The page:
Friday, September 18, 2020

"Did We Just Detect Life on Venus?" Well, the atmosphere stinks (with phosphine)

Venus-pacific-levelled

 Did We Just Detect Life on Venus?”  Well, maybe.  

Cool Worlds explains how Venus may have had water on its surface until 750 million years ago.  Then some massive volcanic event resurfaced the planet, so this doesn’t seem to have just been global warming. Since Venus doesn’t have plate tectonics, it had no other way to vent its internal heat.

The announcement was based on the discovery of phosphine gas in the high atmosphere, where bacteria (extremophiles, able to deal with an acidic environment) had bubbled up billions of years ago.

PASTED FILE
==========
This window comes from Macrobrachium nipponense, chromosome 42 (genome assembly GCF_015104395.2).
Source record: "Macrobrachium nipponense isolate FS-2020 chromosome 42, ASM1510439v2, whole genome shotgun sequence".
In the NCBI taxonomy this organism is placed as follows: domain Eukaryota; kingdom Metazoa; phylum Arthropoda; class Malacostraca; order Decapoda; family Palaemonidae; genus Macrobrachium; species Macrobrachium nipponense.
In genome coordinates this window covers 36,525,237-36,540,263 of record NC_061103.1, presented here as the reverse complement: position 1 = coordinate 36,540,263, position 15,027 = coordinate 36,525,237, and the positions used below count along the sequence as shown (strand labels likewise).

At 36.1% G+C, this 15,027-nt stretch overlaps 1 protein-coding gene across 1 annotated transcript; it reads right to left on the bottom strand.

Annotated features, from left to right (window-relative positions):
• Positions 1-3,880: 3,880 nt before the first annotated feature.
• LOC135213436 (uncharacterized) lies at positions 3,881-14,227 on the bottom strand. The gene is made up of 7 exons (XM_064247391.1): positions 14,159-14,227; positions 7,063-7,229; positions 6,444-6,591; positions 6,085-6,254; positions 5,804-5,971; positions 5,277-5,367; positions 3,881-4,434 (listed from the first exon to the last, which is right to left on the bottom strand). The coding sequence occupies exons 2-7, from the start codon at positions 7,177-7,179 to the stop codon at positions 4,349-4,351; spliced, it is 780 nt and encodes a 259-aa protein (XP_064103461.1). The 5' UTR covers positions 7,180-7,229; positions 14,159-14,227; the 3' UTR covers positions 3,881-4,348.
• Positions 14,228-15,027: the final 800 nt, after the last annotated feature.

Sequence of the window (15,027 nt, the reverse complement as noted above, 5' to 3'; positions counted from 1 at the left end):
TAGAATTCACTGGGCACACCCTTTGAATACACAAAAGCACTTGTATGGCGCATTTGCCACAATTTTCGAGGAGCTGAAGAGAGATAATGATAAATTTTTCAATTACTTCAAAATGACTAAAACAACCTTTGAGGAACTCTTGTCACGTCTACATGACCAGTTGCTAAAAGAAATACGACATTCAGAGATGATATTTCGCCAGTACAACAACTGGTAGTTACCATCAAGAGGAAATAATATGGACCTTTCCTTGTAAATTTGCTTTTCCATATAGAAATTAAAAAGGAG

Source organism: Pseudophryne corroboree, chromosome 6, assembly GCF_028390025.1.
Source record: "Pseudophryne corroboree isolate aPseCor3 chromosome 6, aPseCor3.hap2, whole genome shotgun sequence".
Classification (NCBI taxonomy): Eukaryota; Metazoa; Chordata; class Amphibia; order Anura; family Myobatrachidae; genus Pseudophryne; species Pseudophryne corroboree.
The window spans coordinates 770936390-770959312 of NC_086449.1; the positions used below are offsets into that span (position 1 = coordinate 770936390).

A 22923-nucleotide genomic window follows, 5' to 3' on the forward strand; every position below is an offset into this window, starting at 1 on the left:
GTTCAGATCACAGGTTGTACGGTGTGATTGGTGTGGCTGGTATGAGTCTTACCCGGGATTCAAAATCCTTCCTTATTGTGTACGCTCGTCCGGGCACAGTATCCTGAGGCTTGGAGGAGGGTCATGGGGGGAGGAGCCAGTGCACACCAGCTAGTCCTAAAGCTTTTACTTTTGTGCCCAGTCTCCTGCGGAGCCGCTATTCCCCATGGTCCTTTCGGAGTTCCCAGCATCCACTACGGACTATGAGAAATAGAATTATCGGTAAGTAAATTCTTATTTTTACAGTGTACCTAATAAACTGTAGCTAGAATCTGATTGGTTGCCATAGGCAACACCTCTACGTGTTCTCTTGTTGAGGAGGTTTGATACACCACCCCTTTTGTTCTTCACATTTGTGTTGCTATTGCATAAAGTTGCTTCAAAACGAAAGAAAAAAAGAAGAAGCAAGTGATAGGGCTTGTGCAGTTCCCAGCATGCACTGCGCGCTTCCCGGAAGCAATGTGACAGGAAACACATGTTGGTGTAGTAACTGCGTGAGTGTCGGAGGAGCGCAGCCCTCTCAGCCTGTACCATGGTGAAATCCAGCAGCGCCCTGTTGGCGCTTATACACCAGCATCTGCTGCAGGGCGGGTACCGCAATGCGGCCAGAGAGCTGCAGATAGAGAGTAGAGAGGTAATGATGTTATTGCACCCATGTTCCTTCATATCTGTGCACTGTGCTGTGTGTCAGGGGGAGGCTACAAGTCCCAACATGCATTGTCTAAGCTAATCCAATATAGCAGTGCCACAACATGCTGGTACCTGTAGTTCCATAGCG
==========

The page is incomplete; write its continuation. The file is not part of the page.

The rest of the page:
National Geographic maintains that on rocky planets phosphine is made naturally only by biological processes.   

However phosphine is made deep in the atmospheres of gas giants like Jupiter.

Picture: Venus near the horizon (Wikipedia embed, click for attribution) 

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